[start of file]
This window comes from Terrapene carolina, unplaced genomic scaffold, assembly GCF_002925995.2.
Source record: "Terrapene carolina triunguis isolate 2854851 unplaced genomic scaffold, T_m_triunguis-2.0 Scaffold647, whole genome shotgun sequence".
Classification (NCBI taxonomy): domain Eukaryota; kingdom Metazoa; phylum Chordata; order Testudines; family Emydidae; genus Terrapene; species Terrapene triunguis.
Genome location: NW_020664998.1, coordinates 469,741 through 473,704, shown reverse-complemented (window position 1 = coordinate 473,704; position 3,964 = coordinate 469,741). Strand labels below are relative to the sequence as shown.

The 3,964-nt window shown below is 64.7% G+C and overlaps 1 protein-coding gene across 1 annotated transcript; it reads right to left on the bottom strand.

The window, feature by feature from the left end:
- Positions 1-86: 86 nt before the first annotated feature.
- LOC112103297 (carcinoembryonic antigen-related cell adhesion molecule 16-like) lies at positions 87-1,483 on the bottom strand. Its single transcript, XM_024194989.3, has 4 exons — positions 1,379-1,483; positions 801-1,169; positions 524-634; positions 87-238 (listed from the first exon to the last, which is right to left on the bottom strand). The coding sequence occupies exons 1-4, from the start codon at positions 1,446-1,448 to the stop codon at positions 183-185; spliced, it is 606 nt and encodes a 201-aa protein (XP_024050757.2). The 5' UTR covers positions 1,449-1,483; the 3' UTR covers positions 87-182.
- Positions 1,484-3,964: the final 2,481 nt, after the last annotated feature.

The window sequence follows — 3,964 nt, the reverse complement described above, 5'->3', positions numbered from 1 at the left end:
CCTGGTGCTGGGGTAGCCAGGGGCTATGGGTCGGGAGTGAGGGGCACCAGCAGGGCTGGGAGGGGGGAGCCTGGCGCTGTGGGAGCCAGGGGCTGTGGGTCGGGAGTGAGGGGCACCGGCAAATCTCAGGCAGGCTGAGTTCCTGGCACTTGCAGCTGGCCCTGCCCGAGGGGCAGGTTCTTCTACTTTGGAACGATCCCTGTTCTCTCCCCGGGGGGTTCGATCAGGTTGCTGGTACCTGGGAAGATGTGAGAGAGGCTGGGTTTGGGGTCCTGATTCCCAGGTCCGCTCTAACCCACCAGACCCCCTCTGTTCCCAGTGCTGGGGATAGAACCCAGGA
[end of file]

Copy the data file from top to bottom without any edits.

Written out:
This window comes from Terrapene carolina, unplaced genomic scaffold, assembly GCF_002925995.2.
Source record: "Terrapene carolina triunguis isolate 2854851 unplaced genomic scaffold, T_m_triunguis-2.0 Scaffold647, whole genome shotgun sequence".
Classification (NCBI taxonomy): domain Eukaryota; kingdom Metazoa; phylum Chordata; order Testudines; family Emydidae; genus Terrapene; species Terrapene triunguis.
Genome location: NW_020664998.1, coordinates 469,741 through 473,704, shown reverse-complemented (window position 1 = coordinate 473,704; position 3,964 = coordinate 469,741). Strand labels below are relative to the sequence as shown.

The 3,964-nt window shown below is 64.7% G+C and overlaps 1 protein-coding gene across 1 annotated transcript; it reads right to left on the bottom strand.

The window, feature by feature from the left end:
- Positions 1-86: 86 nt before the first annotated feature.
- LOC112103297 (carcinoembryonic antigen-related cell adhesion molecule 16-like) lies at positions 87-1,483 on the bottom strand. Its single transcript, XM_024194989.3, has 4 exons — positions 1,379-1,483; positions 801-1,169; positions 524-634; positions 87-238 (listed from the first exon to the last, which is right to left on the bottom strand). The coding sequence occupies exons 1-4, from the start codon at positions 1,446-1,448 to the stop codon at positions 183-185; spliced, it is 606 nt and encodes a 201-aa protein (XP_024050757.2). The 5' UTR covers positions 1,449-1,483; the 3' UTR covers positions 87-182.
- Positions 1,484-3,964: the final 2,481 nt, after the last annotated feature.

The window sequence follows — 3,964 nt, the reverse complement described above, 5'->3', positions numbered from 1 at the left end:
CCTGGTGCTGGGGTAGCCAGGGGCTATGGGTCGGGAGTGAGGGGCACCAGCAGGGCTGGGAGGGGGGAGCCTGGCGCTGTGGGAGCCAGGGGCTGTGGGTCGGGAGTGAGGGGCACCGGCAAATCTCAGGCAGGCTGAGTTCCTGGCACTTGCAGCTGGCCCTGCCCGAGGGGCAGGTTCTTCTACTTTGGAACGATCCCTGTTCTCTCCCCGGGGGGTTCGATCAGGTTGCTGGTACCTGGGAAGATGTGAGAGAGGCTGGGTTTGGGGTCCTGATTCCCAGGTCCGCTCTAACCCACCAGACCCCCTCTGTTCCCAGTGCTGGGGATAGAACCCAGGA